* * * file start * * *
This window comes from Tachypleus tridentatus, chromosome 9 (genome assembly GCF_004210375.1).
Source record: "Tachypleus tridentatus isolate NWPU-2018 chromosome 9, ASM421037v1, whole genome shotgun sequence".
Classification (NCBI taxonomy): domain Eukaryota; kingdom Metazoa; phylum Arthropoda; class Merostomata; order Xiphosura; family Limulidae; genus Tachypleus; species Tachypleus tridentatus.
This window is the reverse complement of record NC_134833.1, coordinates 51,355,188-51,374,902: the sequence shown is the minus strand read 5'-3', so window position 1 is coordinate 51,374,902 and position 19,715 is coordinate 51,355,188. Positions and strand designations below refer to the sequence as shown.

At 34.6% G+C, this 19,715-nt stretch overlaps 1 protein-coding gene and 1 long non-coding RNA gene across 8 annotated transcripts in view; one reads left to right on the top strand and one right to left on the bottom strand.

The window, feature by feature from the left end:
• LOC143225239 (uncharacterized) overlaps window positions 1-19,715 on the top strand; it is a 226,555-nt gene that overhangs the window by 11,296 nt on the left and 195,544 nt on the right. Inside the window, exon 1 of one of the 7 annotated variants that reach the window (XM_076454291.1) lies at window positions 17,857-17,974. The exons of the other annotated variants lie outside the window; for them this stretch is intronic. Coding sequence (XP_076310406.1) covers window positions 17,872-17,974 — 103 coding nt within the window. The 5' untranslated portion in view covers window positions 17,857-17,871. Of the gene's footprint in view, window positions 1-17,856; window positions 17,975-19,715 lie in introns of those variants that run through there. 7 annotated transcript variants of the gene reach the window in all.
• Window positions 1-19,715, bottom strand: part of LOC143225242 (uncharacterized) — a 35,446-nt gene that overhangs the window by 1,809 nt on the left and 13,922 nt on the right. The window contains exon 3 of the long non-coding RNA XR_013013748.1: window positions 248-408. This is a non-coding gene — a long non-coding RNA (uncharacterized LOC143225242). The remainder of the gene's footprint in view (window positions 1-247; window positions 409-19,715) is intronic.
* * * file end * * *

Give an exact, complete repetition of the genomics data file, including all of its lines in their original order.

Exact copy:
This window comes from Tachypleus tridentatus, chromosome 9 (genome assembly GCF_004210375.1).
Source record: "Tachypleus tridentatus isolate NWPU-2018 chromosome 9, ASM421037v1, whole genome shotgun sequence".
Classification (NCBI taxonomy): domain Eukaryota; kingdom Metazoa; phylum Arthropoda; class Merostomata; order Xiphosura; family Limulidae; genus Tachypleus; species Tachypleus tridentatus.
This window is the reverse complement of record NC_134833.1, coordinates 51,355,188-51,374,902: the sequence shown is the minus strand read 5'-3', so window position 1 is coordinate 51,374,902 and position 19,715 is coordinate 51,355,188. Positions and strand designations below refer to the sequence as shown.

At 34.6% G+C, this 19,715-nt stretch overlaps 1 protein-coding gene and 1 long non-coding RNA gene across 8 annotated transcripts in view; one reads left to right on the top strand and one right to left on the bottom strand.

The window, feature by feature from the left end:
• LOC143225239 (uncharacterized) overlaps window positions 1-19,715 on the top strand; it is a 226,555-nt gene that overhangs the window by 11,296 nt on the left and 195,544 nt on the right. Inside the window, exon 1 of one of the 7 annotated variants that reach the window (XM_076454291.1) lies at window positions 17,857-17,974. The exons of the other annotated variants lie outside the window; for them this stretch is intronic. Coding sequence (XP_076310406.1) covers window positions 17,872-17,974 — 103 coding nt within the window. The 5' untranslated portion in view covers window positions 17,857-17,871. Of the gene's footprint in view, window positions 1-17,856; window positions 17,975-19,715 lie in introns of those variants that run through there. 7 annotated transcript variants of the gene reach the window in all.
• Window positions 1-19,715, bottom strand: part of LOC143225242 (uncharacterized) — a 35,446-nt gene that overhangs the window by 1,809 nt on the left and 13,922 nt on the right. The window contains exon 3 of the long non-coding RNA XR_013013748.1: window positions 248-408. This is a non-coding gene — a long non-coding RNA (uncharacterized LOC143225242). The remainder of the gene's footprint in view (window positions 1-247; window positions 409-19,715) is intronic.